Congressional negotiators have agreed on legislation that would tie U.S. aid to Pakistan to significant progress by Islamabad in cracking down on al Qaeda, the Taliban and other militants, congressional sources said on Thursday.

The agreement, which must still be approved by the U.S. Senate and House of Representatives, reflects growing concern in Washington that al Qaeda has become entrenched in a safe haven in Pakistan's tribal region near Afghanistan.

A new National Intelligence Estimate found a persistent and evolving threat to the United States from Islamic militant groups, especially Osama bin Laden's al Qaeda network.

The government of President Pervez Musharraf has been an important ally in the U.S. war on terrorism declared after the September 11 attacks, but administration officials and lawmakers say it could do more.

The Pakistan aid provision is part of a massive bill implementing recommendations of the September 11 commission that was the result of compromise by House and Senate negotiators.

It bars assistance in the fiscal year beginning Oct 1 until President George W. Bush finds Pakistan is making demonstrated, significant and sustained progress toward eliminating support or safe haven for terrorists, according to a draft made available to Reuters.

Islamabad must show a commitment to eliminate from its territory any organization such as Taliban, al Qaeda or any successor, engaged in military, insurgent or terrorist activities in Afghanistan, the bill said.

And it must undertake a comprehensive military, legal, economic and political campaign to achieve that goal.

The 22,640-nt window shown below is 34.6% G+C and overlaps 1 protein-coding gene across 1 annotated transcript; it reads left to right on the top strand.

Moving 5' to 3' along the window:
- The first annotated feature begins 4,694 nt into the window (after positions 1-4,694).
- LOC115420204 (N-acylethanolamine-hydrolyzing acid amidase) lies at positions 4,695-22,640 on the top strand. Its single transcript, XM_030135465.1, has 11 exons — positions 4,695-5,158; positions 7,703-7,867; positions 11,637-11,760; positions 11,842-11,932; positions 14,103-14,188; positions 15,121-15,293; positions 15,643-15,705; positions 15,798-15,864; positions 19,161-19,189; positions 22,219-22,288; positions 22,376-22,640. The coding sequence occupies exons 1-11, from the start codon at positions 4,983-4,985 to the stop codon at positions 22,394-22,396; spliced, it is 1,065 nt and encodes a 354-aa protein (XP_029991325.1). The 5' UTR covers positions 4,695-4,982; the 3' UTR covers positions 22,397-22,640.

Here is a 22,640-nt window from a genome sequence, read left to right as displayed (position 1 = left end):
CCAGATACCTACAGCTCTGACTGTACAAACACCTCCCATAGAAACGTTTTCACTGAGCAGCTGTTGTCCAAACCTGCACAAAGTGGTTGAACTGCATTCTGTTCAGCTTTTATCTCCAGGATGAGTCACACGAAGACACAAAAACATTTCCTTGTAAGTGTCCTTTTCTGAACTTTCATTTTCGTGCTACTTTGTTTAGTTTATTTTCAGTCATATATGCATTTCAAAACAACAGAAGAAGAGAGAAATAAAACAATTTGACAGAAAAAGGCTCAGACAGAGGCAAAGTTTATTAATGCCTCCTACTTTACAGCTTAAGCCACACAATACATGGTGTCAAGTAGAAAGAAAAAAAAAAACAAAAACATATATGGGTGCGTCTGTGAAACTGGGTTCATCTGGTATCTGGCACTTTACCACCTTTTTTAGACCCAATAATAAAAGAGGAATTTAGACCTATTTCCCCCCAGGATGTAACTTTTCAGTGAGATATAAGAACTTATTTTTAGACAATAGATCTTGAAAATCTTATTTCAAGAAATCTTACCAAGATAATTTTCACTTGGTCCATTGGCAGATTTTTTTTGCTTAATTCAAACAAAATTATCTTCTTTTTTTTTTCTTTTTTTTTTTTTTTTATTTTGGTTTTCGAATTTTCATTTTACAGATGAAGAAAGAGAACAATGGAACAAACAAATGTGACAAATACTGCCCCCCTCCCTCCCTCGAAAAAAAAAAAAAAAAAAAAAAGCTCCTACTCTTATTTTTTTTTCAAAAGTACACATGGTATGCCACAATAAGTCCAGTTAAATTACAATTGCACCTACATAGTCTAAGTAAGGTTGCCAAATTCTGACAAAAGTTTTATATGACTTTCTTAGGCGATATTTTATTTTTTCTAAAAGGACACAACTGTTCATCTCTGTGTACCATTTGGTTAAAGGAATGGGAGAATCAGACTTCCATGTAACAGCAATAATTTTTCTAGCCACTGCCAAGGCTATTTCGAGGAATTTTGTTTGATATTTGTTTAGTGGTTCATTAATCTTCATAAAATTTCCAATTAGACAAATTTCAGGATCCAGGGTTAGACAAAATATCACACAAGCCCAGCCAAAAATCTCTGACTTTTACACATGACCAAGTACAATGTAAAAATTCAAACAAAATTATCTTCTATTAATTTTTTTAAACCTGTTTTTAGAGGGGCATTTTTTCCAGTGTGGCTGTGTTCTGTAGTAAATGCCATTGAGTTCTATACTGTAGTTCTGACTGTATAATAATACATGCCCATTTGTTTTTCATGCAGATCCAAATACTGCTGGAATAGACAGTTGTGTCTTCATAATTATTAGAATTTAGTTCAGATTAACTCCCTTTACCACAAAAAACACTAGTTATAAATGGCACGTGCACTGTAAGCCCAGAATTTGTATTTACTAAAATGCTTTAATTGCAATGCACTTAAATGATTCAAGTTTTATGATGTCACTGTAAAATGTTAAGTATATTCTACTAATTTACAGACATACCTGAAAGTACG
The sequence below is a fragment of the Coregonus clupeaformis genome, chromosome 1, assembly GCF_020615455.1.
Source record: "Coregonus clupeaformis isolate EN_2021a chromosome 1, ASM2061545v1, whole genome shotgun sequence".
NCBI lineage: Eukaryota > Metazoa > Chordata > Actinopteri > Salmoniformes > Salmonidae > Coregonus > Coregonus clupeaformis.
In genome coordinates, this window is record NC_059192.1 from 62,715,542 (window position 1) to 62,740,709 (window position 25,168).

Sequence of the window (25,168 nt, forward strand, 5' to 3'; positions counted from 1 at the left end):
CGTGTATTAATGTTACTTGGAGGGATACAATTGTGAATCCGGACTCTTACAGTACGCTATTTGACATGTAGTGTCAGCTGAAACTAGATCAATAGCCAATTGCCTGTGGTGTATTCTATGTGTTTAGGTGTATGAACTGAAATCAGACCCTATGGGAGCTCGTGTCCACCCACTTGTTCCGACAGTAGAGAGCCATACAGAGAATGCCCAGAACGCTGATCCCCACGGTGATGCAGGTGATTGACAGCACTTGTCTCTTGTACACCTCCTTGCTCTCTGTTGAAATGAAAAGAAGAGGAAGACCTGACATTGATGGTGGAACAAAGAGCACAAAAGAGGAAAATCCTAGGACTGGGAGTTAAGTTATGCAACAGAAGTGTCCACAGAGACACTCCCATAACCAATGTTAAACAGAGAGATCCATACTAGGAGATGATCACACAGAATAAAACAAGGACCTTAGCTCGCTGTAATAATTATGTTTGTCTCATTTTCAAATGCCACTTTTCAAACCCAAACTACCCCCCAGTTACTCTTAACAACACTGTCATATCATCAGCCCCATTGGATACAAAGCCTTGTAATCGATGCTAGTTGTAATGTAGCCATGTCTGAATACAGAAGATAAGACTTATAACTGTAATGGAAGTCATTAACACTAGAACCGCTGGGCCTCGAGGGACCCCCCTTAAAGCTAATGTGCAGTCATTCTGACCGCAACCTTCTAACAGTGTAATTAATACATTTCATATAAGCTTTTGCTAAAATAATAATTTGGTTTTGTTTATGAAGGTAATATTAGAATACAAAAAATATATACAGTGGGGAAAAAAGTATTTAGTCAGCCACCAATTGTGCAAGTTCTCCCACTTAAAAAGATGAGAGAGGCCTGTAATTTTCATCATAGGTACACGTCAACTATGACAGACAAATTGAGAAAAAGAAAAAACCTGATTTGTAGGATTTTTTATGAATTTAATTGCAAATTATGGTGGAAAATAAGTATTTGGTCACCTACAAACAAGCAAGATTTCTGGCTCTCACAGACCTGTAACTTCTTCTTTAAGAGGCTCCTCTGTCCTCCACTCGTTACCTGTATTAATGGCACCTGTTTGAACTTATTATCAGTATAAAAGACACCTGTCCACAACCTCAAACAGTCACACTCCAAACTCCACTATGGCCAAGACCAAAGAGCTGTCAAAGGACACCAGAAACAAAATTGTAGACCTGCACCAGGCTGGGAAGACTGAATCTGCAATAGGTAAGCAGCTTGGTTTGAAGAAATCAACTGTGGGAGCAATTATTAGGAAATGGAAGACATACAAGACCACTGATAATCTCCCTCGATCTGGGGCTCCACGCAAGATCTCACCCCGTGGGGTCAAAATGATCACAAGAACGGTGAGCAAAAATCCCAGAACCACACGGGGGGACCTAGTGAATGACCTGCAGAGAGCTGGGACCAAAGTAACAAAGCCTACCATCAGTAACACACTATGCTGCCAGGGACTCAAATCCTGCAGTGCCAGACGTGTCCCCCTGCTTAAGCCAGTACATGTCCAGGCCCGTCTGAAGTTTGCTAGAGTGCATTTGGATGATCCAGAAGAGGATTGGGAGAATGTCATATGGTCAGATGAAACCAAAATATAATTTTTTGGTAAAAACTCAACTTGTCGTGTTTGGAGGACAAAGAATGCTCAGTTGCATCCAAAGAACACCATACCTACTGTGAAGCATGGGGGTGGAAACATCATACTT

Pakistan this year is receiving about $700 million in U.S. economic and military assistance and in 2008 is expected to receive more than $800 million, which could be affected by the bill. It also receives billions of dollars in counter-terrorism assistance, which could also be targeted in a separate defense spending bill.

In future years, economic and military aid to Pakistan will be determined by the extent to which Islamabad cracks down on al Qaeda and the Taliban, including eliminating training camps, arresting organization leaders and halting cross border attacks, the bill said.

Other criteria demand the implementation of democratic reforms, including free, fair and inclusive elections at all levels of government in accordance with internationally-recognized democratic norms.

Depending on Pakistan's progress toward these targets, aid could be cut or increased, one congressional source said.

The compromise provision tones down some of the tough rhetoric toward Pakistan in the House version of the bill and sets goals that drafters felt Bush could more realistically certify and Pakistan could more realistically achieve.

But it also would put Congress on record as calling for Pakistan to do some specific things, including take stronger action against al Qaeda affiliate groups Lashkar-e Taiba and Jaish-e Muhammad.